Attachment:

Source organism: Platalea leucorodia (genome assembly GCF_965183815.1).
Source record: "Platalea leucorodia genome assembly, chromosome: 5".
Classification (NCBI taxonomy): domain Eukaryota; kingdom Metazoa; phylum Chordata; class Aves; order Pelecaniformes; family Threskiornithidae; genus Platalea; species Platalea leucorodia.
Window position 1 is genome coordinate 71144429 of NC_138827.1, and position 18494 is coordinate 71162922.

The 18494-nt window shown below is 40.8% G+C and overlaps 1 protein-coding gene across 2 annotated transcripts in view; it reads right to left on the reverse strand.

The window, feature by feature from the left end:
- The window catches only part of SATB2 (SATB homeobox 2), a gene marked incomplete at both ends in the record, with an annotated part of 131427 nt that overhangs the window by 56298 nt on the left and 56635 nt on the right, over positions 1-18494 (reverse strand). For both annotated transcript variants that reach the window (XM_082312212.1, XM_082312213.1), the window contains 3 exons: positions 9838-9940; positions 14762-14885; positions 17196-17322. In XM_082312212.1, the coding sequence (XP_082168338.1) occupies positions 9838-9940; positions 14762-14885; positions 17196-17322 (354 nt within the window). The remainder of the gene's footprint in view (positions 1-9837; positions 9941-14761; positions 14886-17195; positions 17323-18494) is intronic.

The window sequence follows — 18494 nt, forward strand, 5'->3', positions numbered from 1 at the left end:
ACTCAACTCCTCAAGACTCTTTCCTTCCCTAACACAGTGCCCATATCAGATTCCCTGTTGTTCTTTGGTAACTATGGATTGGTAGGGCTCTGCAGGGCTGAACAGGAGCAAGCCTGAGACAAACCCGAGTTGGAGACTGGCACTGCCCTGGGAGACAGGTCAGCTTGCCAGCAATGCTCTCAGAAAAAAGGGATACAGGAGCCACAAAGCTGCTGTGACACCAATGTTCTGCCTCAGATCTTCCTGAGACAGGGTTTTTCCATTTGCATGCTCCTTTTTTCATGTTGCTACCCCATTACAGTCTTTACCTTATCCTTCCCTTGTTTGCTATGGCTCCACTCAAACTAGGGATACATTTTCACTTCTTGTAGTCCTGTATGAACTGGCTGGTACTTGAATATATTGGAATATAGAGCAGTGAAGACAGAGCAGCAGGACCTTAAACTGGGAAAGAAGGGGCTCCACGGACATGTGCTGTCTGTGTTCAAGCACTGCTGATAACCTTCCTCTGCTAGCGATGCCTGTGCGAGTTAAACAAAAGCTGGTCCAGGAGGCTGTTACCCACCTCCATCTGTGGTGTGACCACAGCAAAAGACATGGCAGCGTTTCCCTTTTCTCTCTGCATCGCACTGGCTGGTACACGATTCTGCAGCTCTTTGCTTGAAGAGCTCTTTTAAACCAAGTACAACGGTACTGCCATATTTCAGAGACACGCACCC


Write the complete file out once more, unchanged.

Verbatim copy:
Source organism: Platalea leucorodia (genome assembly GCF_965183815.1).
Source record: "Platalea leucorodia genome assembly, chromosome: 5".
Classification (NCBI taxonomy): domain Eukaryota; kingdom Metazoa; phylum Chordata; class Aves; order Pelecaniformes; family Threskiornithidae; genus Platalea; species Platalea leucorodia.
Window position 1 is genome coordinate 71144429 of NC_138827.1, and position 18494 is coordinate 71162922.

The 18494-nt window shown below is 40.8% G+C and overlaps 1 protein-coding gene across 2 annotated transcripts in view; it reads right to left on the reverse strand.

The window, feature by feature from the left end:
- The window catches only part of SATB2 (SATB homeobox 2), a gene marked incomplete at both ends in the record, with an annotated part of 131427 nt that overhangs the window by 56298 nt on the left and 56635 nt on the right, over positions 1-18494 (reverse strand). For both annotated transcript variants that reach the window (XM_082312212.1, XM_082312213.1), the window contains 3 exons: positions 9838-9940; positions 14762-14885; positions 17196-17322. In XM_082312212.1, the coding sequence (XP_082168338.1) occupies positions 9838-9940; positions 14762-14885; positions 17196-17322 (354 nt within the window). The remainder of the gene's footprint in view (positions 1-9837; positions 9941-14761; positions 14886-17195; positions 17323-18494) is intronic.

The window sequence follows — 18494 nt, forward strand, 5'->3', positions numbered from 1 at the left end:
ACTCAACTCCTCAAGACTCTTTCCTTCCCTAACACAGTGCCCATATCAGATTCCCTGTTGTTCTTTGGTAACTATGGATTGGTAGGGCTCTGCAGGGCTGAACAGGAGCAAGCCTGAGACAAACCCGAGTTGGAGACTGGCACTGCCCTGGGAGACAGGTCAGCTTGCCAGCAATGCTCTCAGAAAAAAGGGATACAGGAGCCACAAAGCTGCTGTGACACCAATGTTCTGCCTCAGATCTTCCTGAGACAGGGTTTTTCCATTTGCATGCTCCTTTTTTCATGTTGCTACCCCATTACAGTCTTTACCTTATCCTTCCCTTGTTTGCTATGGCTCCACTCAAACTAGGGATACATTTTCACTTCTTGTAGTCCTGTATGAACTGGCTGGTACTTGAATATATTGGAATATAGAGCAGTGAAGACAGAGCAGCAGGACCTTAAACTGGGAAAGAAGGGGCTCCACGGACATGTGCTGTCTGTGTTCAAGCACTGCTGATAACCTTCCTCTGCTAGCGATGCCTGTGCGAGTTAAACAAAAGCTGGTCCAGGAGGCTGTTACCCACCTCCATCTGTGGTGTGACCACAGCAAAAGACATGGCAGCGTTTCCCTTTTCTCTCTGCATCGCACTGGCTGGTACACGATTCTGCAGCTCTTTGCTTGAAGAGCTCTTTTAAACCAAGTACAACGGTACTGCCATATTTCAGAGACACGCACCC